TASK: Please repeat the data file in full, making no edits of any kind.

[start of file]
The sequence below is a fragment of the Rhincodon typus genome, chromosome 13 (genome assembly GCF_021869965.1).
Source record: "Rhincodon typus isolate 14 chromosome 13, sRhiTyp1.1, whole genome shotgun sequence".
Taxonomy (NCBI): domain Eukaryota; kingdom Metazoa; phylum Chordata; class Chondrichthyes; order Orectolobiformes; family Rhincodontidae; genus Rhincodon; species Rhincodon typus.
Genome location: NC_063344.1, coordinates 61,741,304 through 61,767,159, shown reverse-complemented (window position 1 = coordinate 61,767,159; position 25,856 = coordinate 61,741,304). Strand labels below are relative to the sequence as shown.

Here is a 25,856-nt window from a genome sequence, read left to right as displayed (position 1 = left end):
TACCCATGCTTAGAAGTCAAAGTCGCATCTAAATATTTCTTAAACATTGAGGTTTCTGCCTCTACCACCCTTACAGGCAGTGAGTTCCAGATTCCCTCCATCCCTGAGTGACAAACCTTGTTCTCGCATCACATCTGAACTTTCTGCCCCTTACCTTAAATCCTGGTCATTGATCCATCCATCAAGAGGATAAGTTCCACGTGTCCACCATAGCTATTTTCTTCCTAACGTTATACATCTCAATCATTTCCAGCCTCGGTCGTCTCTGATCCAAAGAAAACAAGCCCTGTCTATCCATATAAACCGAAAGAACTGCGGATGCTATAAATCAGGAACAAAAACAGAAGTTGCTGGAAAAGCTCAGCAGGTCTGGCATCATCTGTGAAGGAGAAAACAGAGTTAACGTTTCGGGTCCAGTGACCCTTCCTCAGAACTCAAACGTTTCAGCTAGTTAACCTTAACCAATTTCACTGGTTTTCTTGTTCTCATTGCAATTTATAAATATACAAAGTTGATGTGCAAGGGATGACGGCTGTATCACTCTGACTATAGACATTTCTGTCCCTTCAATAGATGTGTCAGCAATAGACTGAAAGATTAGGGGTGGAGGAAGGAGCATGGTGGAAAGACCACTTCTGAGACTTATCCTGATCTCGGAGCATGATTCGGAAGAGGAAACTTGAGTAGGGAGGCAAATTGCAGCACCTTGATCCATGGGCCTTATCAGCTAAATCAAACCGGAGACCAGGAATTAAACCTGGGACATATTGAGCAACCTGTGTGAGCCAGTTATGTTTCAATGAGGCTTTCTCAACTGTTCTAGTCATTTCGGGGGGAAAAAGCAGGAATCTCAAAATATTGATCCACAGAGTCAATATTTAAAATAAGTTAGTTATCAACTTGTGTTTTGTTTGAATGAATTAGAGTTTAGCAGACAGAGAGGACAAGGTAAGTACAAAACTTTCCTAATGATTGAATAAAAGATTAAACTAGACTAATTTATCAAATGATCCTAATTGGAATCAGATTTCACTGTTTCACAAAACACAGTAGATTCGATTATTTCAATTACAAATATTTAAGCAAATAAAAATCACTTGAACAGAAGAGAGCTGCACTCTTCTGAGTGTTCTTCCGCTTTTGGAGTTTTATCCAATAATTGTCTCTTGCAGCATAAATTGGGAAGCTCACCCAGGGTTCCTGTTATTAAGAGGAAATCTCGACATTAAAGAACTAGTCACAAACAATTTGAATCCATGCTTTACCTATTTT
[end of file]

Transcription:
The sequence below is a fragment of the Rhincodon typus genome, chromosome 13 (genome assembly GCF_021869965.1).
Source record: "Rhincodon typus isolate 14 chromosome 13, sRhiTyp1.1, whole genome shotgun sequence".
Taxonomy (NCBI): domain Eukaryota; kingdom Metazoa; phylum Chordata; class Chondrichthyes; order Orectolobiformes; family Rhincodontidae; genus Rhincodon; species Rhincodon typus.
Genome location: NC_063344.1, coordinates 61,741,304 through 61,767,159, shown reverse-complemented (window position 1 = coordinate 61,767,159; position 25,856 = coordinate 61,741,304). Strand labels below are relative to the sequence as shown.

Here is a 25,856-nt window from a genome sequence, read left to right as displayed (position 1 = left end):
TACCCATGCTTAGAAGTCAAAGTCGCATCTAAATATTTCTTAAACATTGAGGTTTCTGCCTCTACCACCCTTACAGGCAGTGAGTTCCAGATTCCCTCCATCCCTGAGTGACAAACCTTGTTCTCGCATCACATCTGAACTTTCTGCCCCTTACCTTAAATCCTGGTCATTGATCCATCCATCAAGAGGATAAGTTCCACGTGTCCACCATAGCTATTTTCTTCCTAACGTTATACATCTCAATCATTTCCAGCCTCGGTCGTCTCTGATCCAAAGAAAACAAGCCCTGTCTATCCATATAAACCGAAAGAACTGCGGATGCTATAAATCAGGAACAAAAACAGAAGTTGCTGGAAAAGCTCAGCAGGTCTGGCATCATCTGTGAAGGAGAAAACAGAGTTAACGTTTCGGGTCCAGTGACCCTTCCTCAGAACTCAAACGTTTCAGCTAGTTAACCTTAACCAATTTCACTGGTTTTCTTGTTCTCATTGCAATTTATAAATATACAAAGTTGATGTGCAAGGGATGACGGCTGTATCACTCTGACTATAGACATTTCTGTCCCTTCAATAGATGTGTCAGCAATAGACTGAAAGATTAGGGGTGGAGGAAGGAGCATGGTGGAAAGACCACTTCTGAGACTTATCCTGATCTCGGAGCATGATTCGGAAGAGGAAACTTGAGTAGGGAGGCAAATTGCAGCACCTTGATCCATGGGCCTTATCAGCTAAATCAAACCGGAGACCAGGAATTAAACCTGGGACATATTGAGCAACCTGTGTGAGCCAGTTATGTTTCAATGAGGCTTTCTCAACTGTTCTAGTCATTTCGGGGGGAAAAAGCAGGAATCTCAAAATATTGATCCACAGAGTCAATATTTAAAATAAGTTAGTTATCAACTTGTGTTTTGTTTGAATGAATTAGAGTTTAGCAGACAGAGAGGACAAGGTAAGTACAAAACTTTCCTAATGATTGAATAAAAGATTAAACTAGACTAATTTATCAAATGATCCTAATTGGAATCAGATTTCACTGTTTCACAAAACACAGTAGATTCGATTATTTCAATTACAAATATTTAAGCAAATAAAAATCACTTGAACAGAAGAGAGCTGCACTCTTCTGAGTGTTCTTCCGCTTTTGGAGTTTTATCCAATAATTGTCTCTTGCAGCATAAATTGGGAAGCTCACCCAGGGTTCCTGTTATTAAGAGGAAATCTCGACATTAAAGAACTAGTCACAAACAATTTGAATCCATGCTTTACCTATTTT